The Philadelphia Mint of the United States


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Philadelphia Mint - "Ye, Olde Mint"

Congress enacted legislation in 1792 that authorized a national mint for the United States of America. To establish our own national identity and form of commerce, we needed to mint our own currency to assist business transactions in the fledgling nation. The reason Philadelphia was chosen was because in 1792 Philadelphia was our national capital.

The Philadelphia Mint of the United States

The Philadelphia Mint of the United States was the third building erected by the newly formed government whose Declaration of Independence was signed only a few blocks down the street. It has since moved three times. The last move being in 1969.

The first U.S. Coins minted at the Philadelphia Mint were copper cents and half cents of 1793 solely for local commerce in and around the Colonies. In the early days all minting was essentially done by hand and later followed by steam operated presses using the limited amounts of gold, silver and copper at their disposal. In 1836, the first steam operated coin press arrived at the Philadelphia Mint. Soon the mint was able to produce 100 coins per minute.

Over the years, the mint expanded it's facilities and capacity. Large metal bricks of silver and gold were used to produce Silver Dollars and U.S. legal tender gold coins. The Philadelphia Mint became known as the "mother mint" and for decades was the only U.S. Mint facility. For that reason, the coins minted there exhibited no "mint mark."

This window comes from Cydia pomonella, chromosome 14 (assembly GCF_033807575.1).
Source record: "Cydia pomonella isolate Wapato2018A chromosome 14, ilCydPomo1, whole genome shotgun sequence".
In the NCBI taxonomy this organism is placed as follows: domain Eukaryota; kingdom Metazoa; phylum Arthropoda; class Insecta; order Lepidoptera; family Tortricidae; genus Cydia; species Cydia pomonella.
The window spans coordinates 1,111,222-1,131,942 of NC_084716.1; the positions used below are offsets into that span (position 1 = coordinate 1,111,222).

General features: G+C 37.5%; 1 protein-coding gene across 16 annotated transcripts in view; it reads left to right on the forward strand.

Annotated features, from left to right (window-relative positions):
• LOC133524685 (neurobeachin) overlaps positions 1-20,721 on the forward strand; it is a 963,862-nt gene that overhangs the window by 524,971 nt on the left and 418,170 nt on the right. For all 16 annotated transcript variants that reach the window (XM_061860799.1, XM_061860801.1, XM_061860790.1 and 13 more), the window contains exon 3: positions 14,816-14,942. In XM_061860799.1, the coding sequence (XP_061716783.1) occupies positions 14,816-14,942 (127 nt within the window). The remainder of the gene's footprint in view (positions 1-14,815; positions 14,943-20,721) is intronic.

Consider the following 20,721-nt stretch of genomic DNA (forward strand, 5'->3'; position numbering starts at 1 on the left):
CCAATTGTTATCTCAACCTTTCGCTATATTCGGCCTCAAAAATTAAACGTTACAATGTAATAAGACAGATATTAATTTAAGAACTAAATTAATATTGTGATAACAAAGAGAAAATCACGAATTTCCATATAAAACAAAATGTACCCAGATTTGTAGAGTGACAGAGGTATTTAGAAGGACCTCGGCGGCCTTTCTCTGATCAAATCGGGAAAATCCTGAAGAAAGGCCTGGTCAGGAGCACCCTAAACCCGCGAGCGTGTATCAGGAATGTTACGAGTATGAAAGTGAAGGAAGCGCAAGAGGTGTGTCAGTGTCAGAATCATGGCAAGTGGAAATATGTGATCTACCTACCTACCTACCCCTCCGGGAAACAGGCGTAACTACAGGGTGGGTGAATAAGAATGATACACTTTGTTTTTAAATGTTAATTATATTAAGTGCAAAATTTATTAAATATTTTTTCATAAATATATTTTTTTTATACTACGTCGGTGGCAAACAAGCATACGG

1799 $10 gold coin from the Philadelphia Mint.

In 1838 when the New Orleans Mint was opened to serve the Southern States the tradition of branch mints putting their own unique "mint mark" on each of their coins began. Mintage figures were extremely low and very few of early issue Philadelphia Mint coins exist to this day.

Sadly, very few of the earliest dated Philadelphia Mint coins exist to this day because the hobby of coin collecting simply didn't exist at the time. People back then owning a $20 Liberty Gold piece was the equivalent of putting away a month's salary.

Over time, the Philadelphia Mint would strike every US coin type like $10, $5, $2.50, half dime that were made of gold and silver. Many of the late 1700s and early 1800s dates are extremely rare and highly prized examples struck at the U.S. Philadelphia Mint. The Philadelphia mint continues to issue coins for our country. Currently the Philadelphia Mint coins all denominations of circulating coins, commemorative coins authorized by Congress, as well as medals. "The Philadelphia Mint makes master hubs and dies for all the coins and medals the U.S. Mint produces. The Denver Mint receives master dies from Philadelphia to produce its own working hubs and dies. Both Denver and Philadelphia make working dies for the San Francisco and West Point Mint facilities." —usmint.gov

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